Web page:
Three Rivers—about halfway between San Antonio and Corpus Christi—had only one funeral home. They refused Longoria’s body because he was “Mexican” and “whites wouldn’t like it.” Desperate, Beatrice sought the help of Hector P. Garcia, a Mexican-American World War II veteran and civil rights activist. Garcia investigated and heard the same response from the funeral home’s owner. “Whites wouldn’t like it.”
“They say that she died of tuberculosis, but I don’t know. To me, she died of sadness.”
Garcia—who incidentally has an elementary school named after him in Grand Prairie—petitioned Senator Lyndon B. Johnson. Long before he served as president, Johnson was a teacher at a school in Cotulla, Texas, about halfway between San Antonio and Laredo. Most of his students were Mexican-American children of farmworkers.
“Few of them could speak English,” Johnson would tell Congress, decades later, “and I couldn’t speak much Spanish. My students were poor, and they often came to class without breakfast, hungry. They knew even in their youth the pain of prejudice. They never seemed to know why people disliked them. But they knew it was so, because I saw it in their eyes.”
Soon after Garcia involved Johnson—who has his own contentious history with Mexican-American politics, often making promises while campaigning and then ignoring them once in office—the family was able to reinter the young Mexican-American in Arlington National Cemetery to end the Longoria Affair.
Like Longoria, Eladio died in combat. “KIA” also appears next to his name. Like Longoria, Eladio died from a bullet shot by a Japanese sniper. Like Longoria, Eladio earned a Purple Heart. And, like Longoria, Eladio lay buried in the Philippines.
When the Martinez family heard their firstborn son had died, his sister, Felicitas, became ill. She was 20 years old when she passed and was buried next to her mother in Campo Santo de Cemento Grande. The death certificate lists tuberculosis as the cause of death. But those close to her tell a different story.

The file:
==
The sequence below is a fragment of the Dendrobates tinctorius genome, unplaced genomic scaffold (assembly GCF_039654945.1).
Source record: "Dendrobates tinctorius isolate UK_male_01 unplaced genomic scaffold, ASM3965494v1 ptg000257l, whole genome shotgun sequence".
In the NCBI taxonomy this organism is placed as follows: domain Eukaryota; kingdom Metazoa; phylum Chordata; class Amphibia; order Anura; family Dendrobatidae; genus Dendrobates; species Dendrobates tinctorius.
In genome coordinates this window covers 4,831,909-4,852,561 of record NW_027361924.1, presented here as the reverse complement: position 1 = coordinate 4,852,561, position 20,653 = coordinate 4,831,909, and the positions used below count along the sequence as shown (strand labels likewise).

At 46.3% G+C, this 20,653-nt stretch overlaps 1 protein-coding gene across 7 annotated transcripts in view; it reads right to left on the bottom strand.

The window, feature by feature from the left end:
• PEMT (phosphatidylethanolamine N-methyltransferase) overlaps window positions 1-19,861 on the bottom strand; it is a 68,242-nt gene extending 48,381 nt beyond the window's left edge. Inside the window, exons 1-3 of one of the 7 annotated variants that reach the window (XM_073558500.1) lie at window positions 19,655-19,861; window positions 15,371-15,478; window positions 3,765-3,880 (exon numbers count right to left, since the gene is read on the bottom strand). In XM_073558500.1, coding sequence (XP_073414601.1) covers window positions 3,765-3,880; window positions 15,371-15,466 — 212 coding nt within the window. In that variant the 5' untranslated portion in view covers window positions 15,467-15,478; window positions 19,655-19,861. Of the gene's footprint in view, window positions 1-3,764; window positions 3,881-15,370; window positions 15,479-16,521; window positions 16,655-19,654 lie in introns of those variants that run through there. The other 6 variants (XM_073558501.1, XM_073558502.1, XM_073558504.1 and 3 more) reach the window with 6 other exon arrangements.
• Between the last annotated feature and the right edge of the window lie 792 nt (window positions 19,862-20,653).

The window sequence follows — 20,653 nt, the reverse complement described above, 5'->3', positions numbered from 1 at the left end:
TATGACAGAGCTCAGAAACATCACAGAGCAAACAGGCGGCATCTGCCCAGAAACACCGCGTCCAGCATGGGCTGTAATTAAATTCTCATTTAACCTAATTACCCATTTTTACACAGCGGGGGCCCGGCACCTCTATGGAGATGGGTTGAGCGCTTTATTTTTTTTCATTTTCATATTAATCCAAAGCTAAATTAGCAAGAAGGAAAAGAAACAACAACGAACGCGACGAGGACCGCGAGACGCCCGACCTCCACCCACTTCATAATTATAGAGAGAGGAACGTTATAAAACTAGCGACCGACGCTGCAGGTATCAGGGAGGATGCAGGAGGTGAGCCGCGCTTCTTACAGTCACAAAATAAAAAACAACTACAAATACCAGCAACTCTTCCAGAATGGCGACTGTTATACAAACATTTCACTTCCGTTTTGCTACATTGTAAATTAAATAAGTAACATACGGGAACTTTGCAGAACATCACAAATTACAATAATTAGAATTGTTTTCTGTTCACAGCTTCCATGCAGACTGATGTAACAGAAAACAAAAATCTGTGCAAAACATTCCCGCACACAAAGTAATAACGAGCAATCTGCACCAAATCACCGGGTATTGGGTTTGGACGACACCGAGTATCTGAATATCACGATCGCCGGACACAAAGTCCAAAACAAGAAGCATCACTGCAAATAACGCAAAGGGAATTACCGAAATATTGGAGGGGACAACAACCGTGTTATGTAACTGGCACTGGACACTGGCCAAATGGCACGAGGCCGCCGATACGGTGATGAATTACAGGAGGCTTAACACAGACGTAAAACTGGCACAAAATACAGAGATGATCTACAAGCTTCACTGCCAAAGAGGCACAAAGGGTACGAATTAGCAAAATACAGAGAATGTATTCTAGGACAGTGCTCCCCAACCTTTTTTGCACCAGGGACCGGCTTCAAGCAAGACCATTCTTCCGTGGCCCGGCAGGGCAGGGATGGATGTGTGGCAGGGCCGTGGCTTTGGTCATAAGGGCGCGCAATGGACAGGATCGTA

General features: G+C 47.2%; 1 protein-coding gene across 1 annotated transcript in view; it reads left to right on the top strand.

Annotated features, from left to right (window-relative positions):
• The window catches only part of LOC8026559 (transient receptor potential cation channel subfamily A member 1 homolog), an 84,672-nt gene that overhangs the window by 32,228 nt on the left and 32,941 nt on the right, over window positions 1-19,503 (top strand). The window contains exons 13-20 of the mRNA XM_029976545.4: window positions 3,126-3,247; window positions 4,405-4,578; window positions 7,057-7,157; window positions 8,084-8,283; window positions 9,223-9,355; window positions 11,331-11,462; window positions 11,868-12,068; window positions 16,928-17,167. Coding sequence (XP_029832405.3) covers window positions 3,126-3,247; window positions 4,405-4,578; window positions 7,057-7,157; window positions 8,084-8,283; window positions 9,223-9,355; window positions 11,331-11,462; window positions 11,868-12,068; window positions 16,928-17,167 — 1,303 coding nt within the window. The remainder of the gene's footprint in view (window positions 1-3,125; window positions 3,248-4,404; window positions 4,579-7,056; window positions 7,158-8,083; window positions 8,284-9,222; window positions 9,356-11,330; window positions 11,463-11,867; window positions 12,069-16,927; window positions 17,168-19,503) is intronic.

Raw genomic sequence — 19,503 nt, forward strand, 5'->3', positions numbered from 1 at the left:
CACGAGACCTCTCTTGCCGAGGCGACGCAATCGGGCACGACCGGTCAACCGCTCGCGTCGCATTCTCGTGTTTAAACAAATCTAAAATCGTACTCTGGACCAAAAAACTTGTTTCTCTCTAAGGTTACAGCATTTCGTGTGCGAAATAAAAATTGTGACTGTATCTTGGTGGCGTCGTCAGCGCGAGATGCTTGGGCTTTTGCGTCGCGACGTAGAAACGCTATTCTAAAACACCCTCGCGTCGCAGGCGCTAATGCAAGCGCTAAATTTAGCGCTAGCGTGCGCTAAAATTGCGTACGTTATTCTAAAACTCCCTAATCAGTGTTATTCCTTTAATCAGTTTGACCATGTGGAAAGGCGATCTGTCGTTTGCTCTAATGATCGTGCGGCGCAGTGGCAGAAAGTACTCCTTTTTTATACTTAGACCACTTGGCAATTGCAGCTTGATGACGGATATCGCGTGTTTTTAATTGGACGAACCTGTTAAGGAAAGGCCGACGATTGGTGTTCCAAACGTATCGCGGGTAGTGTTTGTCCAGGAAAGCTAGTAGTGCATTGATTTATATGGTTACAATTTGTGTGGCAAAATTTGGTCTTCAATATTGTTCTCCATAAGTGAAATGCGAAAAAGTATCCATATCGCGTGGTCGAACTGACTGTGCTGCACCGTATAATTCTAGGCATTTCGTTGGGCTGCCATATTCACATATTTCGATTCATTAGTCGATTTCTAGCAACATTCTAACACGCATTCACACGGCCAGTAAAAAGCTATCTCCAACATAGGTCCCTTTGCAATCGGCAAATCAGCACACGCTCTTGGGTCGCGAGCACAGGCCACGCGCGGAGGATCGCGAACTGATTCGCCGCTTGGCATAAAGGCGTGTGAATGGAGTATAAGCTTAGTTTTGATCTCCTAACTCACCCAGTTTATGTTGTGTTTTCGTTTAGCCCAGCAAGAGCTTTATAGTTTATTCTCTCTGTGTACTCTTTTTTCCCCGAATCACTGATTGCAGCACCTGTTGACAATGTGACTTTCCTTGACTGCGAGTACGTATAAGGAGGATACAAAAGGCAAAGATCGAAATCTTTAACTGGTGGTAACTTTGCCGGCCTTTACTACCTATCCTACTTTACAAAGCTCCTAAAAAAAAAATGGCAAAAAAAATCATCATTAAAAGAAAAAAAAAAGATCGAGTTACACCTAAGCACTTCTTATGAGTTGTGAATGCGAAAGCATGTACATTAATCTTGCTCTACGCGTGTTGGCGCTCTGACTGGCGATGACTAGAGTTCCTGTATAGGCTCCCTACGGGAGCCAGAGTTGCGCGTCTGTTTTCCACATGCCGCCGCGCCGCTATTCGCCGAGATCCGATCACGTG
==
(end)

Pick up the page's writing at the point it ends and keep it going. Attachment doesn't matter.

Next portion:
“She was very sad after she heard about Eladio,” Henry Martinez Jr. says of his aunt. “She was devastated. She didn’t want to eat for days. She didn’t want to eat.” Henry Jr. repeats himself, with his soft-spoken voice.
“They say that she died of tuberculosis, but I don’t know. To me, she died of sadness.”
Promises are among the few things left of what once was. After the Martinez family reinterred Eladio’s body in Campo Santo de Cemento Grande, his brothers, Feliberto and Henry, made it their mission to keep his memory alive. In doing that, they also preserved their place in history. Sometimes when you find it hard to belong, you hold on to those with whom you always felt at home.
“My dad, that’s all he talked about,” Henry Jr. remembers. “He said, ‘My brother didn’t come home. I want to do something for him as a memorial because he lived here, he went to school here, and he fought for his country, and there’s nothing here that memorialized him.’ ” So, they did, together, the two remaining Martinez boys. And then it was just Henry Sr.
Feliberto’s obituary from October 2003 stated that after he served in World War II—he was also in the Philippines when Eladio died—he attended art school in Chicago. He dreamed of being an artist. But when he returned to Dallas, there was no work for him. Discrimination is how his daughter explains it. With few other options, Feliberto worked for 32 years in a cement plant.
When Feliberto died, Henry Sr.—the youngest of all the Martinez children, the one who signed his sister’s death certificate, the last person from Eagle Ford before it became incorporated into Dallas—became the last living member of one of the original Mexican families who had come to this part of Texas. The Martinez family, who deserve mention among the other important families in the history of Dallas. The Cockrells. The Santerres. The Caruths. The Marcuses. The Loupots. The Martinezes.